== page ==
Destination: Miller’s Grove, Massachusetts
By the time this episode aired, roughly halfway through the third season, The X-Files had developed a fan base that was one of the first ones to use the Internet to discuss each episode of the show as it aired. Chris Carter, the creator of the show, has since admitted that he stalked the sites and read much of what was posted.
This episode is not so much about the monster of the week as it is a meta version of itself. As I was watching it again, I realized that much of what happens appears to be a sly dig at giving the audience what they thought they wanted and doing it with a great deal of humor. Think Mulder without a shirt and killing a bug with an X-File.
Many of the monsters, both human and otherwise, portrayed in this show were truly terrifying. Cockroaches are not terrifying; they are just gross. I imagine that many of us cringe through a lot of this show not because we are afraid, but because these bugs make our skin crawl.
It was also firmly established by this time what Mulder and Scully’s roles were in this universe. Mulder is willing to believe; Scully is the scientist. Throughout the beginning of this episode, Mulder calls Scully because something is off; Scully has the scientific explanation. Additionally, Mulder’s beliefs are challenged by people he meets. Bambi thinks U.F.O.s are insect swarms. Dr. Ivanov thinks visitors from other planets will be robots, not life forms.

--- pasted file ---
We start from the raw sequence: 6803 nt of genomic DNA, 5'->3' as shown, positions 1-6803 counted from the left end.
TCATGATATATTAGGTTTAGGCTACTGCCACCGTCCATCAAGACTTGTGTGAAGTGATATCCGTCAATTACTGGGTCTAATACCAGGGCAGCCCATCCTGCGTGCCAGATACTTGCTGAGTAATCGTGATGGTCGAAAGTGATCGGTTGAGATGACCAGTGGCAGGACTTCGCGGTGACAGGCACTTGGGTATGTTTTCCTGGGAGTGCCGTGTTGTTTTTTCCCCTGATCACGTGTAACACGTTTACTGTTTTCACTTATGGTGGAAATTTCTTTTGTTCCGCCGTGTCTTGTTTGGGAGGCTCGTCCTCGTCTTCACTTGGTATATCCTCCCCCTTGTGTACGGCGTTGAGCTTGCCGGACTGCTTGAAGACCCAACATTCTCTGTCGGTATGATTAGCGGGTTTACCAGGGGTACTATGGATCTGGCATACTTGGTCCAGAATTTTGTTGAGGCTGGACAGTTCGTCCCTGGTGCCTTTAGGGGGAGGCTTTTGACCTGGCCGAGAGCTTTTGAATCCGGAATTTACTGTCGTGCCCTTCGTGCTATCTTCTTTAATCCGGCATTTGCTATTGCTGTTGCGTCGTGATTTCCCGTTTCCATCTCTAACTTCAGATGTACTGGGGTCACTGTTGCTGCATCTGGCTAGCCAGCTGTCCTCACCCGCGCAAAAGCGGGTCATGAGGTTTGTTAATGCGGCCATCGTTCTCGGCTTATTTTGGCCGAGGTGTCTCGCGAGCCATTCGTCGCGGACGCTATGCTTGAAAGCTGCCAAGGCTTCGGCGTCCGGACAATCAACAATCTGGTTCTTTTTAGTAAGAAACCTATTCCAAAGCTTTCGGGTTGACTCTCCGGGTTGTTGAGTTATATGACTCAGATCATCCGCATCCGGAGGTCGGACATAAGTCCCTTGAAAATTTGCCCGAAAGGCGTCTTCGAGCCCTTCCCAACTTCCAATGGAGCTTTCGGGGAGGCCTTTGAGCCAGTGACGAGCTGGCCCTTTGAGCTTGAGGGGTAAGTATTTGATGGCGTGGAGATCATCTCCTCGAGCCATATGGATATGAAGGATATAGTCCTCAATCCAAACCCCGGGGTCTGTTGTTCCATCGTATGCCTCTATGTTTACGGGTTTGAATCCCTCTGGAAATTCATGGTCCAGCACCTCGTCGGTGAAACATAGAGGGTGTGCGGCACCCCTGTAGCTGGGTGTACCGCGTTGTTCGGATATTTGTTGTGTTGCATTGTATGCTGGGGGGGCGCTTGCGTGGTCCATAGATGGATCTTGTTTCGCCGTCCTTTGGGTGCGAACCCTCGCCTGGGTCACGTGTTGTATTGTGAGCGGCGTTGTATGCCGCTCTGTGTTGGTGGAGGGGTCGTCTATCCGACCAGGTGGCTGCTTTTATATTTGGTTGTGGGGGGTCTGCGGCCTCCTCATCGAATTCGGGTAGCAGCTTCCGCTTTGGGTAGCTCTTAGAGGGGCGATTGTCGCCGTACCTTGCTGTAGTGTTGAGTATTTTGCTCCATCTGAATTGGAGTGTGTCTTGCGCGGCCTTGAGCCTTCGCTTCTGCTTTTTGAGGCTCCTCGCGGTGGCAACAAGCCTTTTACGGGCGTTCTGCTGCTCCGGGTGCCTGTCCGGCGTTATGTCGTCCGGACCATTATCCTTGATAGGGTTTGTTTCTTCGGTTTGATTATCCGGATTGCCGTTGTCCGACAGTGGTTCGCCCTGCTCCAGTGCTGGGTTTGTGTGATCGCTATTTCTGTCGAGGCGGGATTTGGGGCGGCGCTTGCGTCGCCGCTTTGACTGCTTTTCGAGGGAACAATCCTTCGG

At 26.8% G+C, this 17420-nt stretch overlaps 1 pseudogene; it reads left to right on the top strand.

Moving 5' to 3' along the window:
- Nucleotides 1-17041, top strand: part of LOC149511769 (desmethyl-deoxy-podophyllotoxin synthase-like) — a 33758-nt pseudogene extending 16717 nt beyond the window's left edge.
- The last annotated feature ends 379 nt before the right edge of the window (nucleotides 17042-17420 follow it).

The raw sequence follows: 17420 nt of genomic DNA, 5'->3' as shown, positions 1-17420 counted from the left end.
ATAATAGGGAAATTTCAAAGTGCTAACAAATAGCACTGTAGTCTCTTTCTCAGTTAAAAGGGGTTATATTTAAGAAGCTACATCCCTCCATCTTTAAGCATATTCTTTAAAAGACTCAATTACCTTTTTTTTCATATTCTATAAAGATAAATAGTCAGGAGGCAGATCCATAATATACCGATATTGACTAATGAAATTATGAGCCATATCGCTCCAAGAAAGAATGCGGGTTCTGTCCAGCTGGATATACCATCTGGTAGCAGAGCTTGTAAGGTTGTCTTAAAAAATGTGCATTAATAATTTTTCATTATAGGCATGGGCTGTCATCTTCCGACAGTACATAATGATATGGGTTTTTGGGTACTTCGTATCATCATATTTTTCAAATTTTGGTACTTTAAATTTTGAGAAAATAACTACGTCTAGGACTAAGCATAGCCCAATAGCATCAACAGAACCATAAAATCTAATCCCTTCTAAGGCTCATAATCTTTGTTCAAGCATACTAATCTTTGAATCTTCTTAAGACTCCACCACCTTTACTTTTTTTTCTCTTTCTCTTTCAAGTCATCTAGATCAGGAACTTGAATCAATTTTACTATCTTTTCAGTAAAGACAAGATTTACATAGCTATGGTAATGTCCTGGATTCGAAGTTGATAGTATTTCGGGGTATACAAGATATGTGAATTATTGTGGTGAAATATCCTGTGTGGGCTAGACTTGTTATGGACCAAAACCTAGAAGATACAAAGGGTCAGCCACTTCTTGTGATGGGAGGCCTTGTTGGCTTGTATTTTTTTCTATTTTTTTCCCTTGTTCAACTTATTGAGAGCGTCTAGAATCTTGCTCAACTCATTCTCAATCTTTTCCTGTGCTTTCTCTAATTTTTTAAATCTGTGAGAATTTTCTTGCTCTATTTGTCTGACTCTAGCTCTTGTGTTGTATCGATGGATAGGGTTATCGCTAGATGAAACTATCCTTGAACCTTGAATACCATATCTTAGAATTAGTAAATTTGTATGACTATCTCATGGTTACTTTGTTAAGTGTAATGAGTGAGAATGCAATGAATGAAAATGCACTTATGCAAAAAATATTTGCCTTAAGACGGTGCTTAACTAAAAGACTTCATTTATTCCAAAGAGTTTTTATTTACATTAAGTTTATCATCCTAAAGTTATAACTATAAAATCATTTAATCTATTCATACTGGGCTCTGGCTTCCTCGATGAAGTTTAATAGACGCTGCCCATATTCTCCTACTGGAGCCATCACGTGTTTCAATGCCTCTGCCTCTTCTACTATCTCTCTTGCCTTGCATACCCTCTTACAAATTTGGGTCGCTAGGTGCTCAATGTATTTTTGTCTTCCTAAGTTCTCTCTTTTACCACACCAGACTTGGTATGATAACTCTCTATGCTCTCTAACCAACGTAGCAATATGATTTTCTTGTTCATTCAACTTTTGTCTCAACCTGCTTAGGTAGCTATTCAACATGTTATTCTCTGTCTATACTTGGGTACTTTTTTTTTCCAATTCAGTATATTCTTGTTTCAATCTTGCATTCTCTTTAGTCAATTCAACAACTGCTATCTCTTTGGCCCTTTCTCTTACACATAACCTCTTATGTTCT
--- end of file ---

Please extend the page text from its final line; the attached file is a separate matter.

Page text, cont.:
Then, the tables are turned. Mulder comes to believe that all the explanations can be found in science; Scully is less convinced and goes running north. Or, are the changes in their attitudes due to something (someone) else?
On everyone’s wish list at the time was the Mulder and Scully would get over it and realize that they are perfect for each other. This episode is filled with romantic comedy moments, including the late night phone calls, the banter, and Scully’s running up to Massachusetts only after Mulder meets Dr. Berenbaum.
We like to think of our heroes as suave, sophisticated, seductive. Mulder is none of those things; in fact, he is a bit of a dweeb when it comes to women. His opening line to Bambi, “What’s a woman like you doing in a place like this?” is positively sophomoric. When he tells Bambi that her scientific detachment is “refreshing,” we all roll our eyes. This is a man who spends a great deal of his life with a detached scientist. The end result is that he ends up in bed, alone, talking to Scully on the phone and confessing his fear of bugs to her. And, at the end, Bambi walks off with Dr. Ivanov while Mulder and Scully share an umbrella.
This episode is fun and it makes me laugh. Something, however, is lacking. There is no real story here, no real character development, nothing that makes this episode all that special. Doing a show that pokes fun at itself is fine, but it would have been better with some kind of overarching theme. Something other than aren't we clever and self-aware.